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J Neurosci. 2010 Sep 15;30(37):12526-34. doi: 10.1523/JNEUROSCI.3189-10.2010.

Gating of transient receptor potential melastatin 8 (TRPM8) channels activated by cold and chemical agonists in planar lipid bilayers.

Author information

1
Department of Pharmacology and Physiology, University of Medicine and Dentistry of New Jersey-New Jersey Medical School, Newark, New Jersey 07103, USA.

Abstract

The transient receptor potential melastatin 8 (TRPM8) ion channel is a major sensor of environmental cold temperatures. It is activated by cold and chemical agonists, such as menthol and icilin. The activation of these channels both by cold and cooling agents requires the presence of the membrane phospholipid phosphatidylinositol 4,5-bisphosphate [PI(4,5)P(2)]. The mechanism of TRPM8 activation by physical and chemical factors is unknown, and the involvement of cellular signaling pathways has been considered. Here we have characterized the gating mechanism of the rat TRPM8 reconstituted in planar lipid bilayers and its activation by different stimuli. In this system, the influence of cellular signaling pathways can be excluded. We found that TRPM8 activated by cold exhibits steep temperature dependence [temperature coefficient (Q(10)) of ∼40], and the channel openings are accompanied by large changes in entropy and enthalpy, suggesting a substantial conformation change. TRPM8 channel behavior upon menthol and icilin activation was distinguishable, and the effect of icilin depended on the presence of calcium on the intracellular side of the protein. Here we also demonstrate that PI(4,5)P(2) is the prime factor that impacts the gating of TRPM8 and that other phosphoinositides are less efficient in supporting channel activity. Menthol increases the potency of PI(4,5)P(2) to activate the channels and increases binding of phosphoinositides to the full-length channel protein. Our data demonstrate conclusively that TRPM8 is gated by cold and its chemical agonists directly, and that dependence of its gating on PI(4,5)P(2) is a result of direct specific interactions with the lipid.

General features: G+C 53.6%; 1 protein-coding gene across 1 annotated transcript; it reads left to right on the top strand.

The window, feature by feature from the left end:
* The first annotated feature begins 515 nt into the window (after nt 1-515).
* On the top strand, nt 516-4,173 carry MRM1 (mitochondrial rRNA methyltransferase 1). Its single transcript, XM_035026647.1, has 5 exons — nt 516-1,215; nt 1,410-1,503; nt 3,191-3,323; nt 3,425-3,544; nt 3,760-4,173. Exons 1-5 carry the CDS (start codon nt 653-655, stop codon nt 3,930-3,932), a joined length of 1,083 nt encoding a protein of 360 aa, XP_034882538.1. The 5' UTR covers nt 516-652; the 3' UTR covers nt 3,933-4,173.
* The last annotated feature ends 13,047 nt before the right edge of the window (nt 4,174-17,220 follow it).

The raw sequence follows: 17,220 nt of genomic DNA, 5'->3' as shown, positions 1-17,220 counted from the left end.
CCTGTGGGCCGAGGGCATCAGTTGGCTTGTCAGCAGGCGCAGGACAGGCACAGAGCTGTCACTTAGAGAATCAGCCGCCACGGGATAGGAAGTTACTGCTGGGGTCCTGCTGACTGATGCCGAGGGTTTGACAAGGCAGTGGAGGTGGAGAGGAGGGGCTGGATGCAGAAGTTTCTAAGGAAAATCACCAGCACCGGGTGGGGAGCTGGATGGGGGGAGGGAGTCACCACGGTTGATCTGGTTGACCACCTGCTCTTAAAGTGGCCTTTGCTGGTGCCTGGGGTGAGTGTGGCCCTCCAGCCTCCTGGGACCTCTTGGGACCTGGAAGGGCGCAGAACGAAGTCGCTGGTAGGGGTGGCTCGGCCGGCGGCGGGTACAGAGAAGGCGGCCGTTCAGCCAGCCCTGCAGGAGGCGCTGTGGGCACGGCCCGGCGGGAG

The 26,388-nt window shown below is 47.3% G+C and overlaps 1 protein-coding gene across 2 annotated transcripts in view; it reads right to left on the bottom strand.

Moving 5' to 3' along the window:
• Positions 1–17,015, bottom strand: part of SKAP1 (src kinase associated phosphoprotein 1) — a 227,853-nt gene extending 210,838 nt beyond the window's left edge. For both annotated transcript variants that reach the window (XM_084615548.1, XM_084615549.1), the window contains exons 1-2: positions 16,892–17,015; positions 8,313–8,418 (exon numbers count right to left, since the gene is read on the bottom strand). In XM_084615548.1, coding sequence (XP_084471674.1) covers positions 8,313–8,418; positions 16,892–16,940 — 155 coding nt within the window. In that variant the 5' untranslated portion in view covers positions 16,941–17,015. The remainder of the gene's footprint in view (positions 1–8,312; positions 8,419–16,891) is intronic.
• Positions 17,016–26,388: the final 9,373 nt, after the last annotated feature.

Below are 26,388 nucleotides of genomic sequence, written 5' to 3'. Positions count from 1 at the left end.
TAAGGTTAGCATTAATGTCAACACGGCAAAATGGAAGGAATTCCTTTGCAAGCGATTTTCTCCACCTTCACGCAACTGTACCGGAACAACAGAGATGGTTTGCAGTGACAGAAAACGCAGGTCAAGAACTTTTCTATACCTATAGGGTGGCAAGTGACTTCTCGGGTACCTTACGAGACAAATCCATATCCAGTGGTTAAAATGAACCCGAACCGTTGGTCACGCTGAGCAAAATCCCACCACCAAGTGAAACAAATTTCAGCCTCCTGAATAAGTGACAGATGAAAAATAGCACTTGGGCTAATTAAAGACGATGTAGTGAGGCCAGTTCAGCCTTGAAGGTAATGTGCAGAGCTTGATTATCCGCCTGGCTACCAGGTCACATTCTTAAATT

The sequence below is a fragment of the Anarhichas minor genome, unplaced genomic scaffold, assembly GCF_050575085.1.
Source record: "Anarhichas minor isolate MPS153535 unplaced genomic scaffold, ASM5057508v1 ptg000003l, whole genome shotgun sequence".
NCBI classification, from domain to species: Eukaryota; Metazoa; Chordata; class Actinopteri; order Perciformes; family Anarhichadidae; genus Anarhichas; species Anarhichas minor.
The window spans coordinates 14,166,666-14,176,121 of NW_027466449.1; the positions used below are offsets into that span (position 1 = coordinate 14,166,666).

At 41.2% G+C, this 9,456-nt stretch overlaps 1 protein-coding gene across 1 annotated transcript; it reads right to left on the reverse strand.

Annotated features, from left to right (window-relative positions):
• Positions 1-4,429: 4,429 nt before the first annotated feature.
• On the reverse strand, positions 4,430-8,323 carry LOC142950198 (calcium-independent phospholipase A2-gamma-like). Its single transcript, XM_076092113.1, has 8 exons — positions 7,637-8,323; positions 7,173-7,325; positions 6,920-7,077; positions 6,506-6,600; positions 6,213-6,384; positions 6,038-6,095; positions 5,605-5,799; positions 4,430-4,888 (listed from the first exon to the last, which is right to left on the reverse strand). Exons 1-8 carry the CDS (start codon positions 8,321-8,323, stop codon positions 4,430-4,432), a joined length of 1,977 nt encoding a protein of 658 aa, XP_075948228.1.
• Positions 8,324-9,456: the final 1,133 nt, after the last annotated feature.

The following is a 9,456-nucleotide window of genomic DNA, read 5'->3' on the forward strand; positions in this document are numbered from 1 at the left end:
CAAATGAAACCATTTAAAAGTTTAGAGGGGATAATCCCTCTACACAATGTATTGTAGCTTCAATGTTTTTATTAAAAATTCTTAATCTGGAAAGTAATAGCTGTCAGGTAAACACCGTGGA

PMID:
20844147
PMCID:
PMC2989179
DOI:
10.1523/JNEUROSCI.3189-10.2010
[Indexed for MEDLINE]
Free PMC Article

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